Ursula Goodenough is an internationally recognized cell biologist; she is also an accomplished amateur theologian--an unusual combination of interests in a time when science and religion are widely divided. In The Sacred Depths of Nature, she proposes what she calls a "planetary ethic" drawing on the lessons of both science and metaphysics, celebrating some of the mysteries that are central to both: "the mystery of why there is anything at all, rather than nothing," for one, and "the mystery of why the universe seems so strange," for another. Exploring scientifically based narratives about the creation of the universe and the origins of life, Goodenough forges a kind of religious naturalism that will not be unfamiliar to readers of New Age literature--save that her naturalism has the hard-nosed rigor of a laboratory-trained scholar behind it. Goodenough offers a crash course in the life sciences for her readers, encompassing the basics, for instance, of biochemistry in just a few paragraphs (and getting it right in the bargain), touching on Darwinian biology and population dynamics and even chaos theory to make "an epic of evolution" that has all the hallmarks of an origin myth. Faith and reason, in her view, are not mutually exclusive, and her well-written treatise makes a good argument for bridging the gap between the two. --Gregory McNamee --This text refers to the Hardcover edition.
In eloquent prose, Goodenough, a noted molecular biologist, offers a scientist's insight into the dialogue between science and religion. The book's structure is similar to the Daily Devotionals found in some Protestant denominations, but with a decidedly broader approach to the vast ontological questions being pursued. Beginning with an autobiographical sketch, Goodenough moves resolutely through the major questions of being. Her inquiries cut across the boundaries of cosmology, astrophysics, cell biology, evolutionary theory, sexuality and death, moving into the realms of philosophy and theology. The author, while no theist, recognizes the eternal human quest for meaning engendered by the essentially non-quantifiable mystery of consciousness. Displaying open-mindedness to non-scientific approaches in her search for ultimate understanding, she writes with equal respect of Taoism's enigmatic, ironical credo and of 19th-century Transcendentalists' humanistic vision. This spiritual diversity, accompanied by scientific observations drawn from such authorities as Stephen Hawking and Edward O. Wilson, makes for a stirring, enlightening read. In part a reverential memoir by a dedicated scientist, this book provides a meeting place for the revelations of advanced science and technology and the universal, unanswerable questions of humanity. 18 line drawings.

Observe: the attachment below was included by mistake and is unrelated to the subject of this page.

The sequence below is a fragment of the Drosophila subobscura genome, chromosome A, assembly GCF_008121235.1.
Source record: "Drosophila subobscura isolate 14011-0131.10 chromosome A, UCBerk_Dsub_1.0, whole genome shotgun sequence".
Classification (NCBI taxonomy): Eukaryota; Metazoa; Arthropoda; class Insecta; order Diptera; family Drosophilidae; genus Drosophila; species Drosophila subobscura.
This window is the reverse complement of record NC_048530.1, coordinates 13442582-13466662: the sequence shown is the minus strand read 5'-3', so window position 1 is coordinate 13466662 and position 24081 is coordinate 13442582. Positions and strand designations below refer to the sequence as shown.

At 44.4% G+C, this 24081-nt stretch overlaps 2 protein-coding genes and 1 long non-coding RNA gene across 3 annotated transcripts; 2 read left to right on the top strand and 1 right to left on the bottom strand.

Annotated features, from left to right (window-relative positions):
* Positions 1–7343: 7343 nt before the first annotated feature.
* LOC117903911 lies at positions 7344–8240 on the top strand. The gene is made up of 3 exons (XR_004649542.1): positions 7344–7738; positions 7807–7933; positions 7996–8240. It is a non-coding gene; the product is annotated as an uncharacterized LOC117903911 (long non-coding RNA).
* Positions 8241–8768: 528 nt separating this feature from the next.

Copyright 1998 Reed Business Information, Inc. --This text refers to the Hardcover edition.
Every American, whether researcher in some aspect of the evolutions from physics, "physics" being energy, mass and space-time, should re-read this book. Read morePublished 2 months ago by Phillip R. Beaver
Dr. Ursula Goodenough aptly named her book, The Sacred Depths of Nature. Her view of Nature as sacred has brought to the front and center the notion that the emotional aspects of... Read morePublished 4 months ago by Benjamin Godfrey
Received this item quickly and packaged securely. Described accurately. Thank you.Published 7 months ago by I. Desiderio
This book is very science-based and way beyond my total understanding, but the science gave a different perspective that was quite interesting to me. Read morePublished 7 months ago by Lana
I was expecting much more from this book - I was not really interested in the fact that the authors Christian beliefs or how she attempts to tie them into her science based... Read morePublished 7 months ago by Amira
I have owned this book for at least ten years. I like it so much that I put it on my Kindle so that it travels with me. Read morePublished 9 months ago by Susan J. Parr
I absolutely love this book. I recommend it to those who think that science takes all the awe and wonder out of understanding nature. Nothing could be further from the truth. Read morePublished 11 months ago by Alice Sanvito, Licensed Massage Therapist
In her introduction, Ursula says that the goal of her book is to present an accessible account of our scientific understanding of Nature and then suggest ways that this account... Read morePublished 13 months ago by John Turnbull
What a beautiful book. The clearest discussion of evolution possible, followed by sections on the sacred nature of emergent qualities. The writing on religion is poetic. Read morePublished 14 months ago by S.T. Campagna-Pinto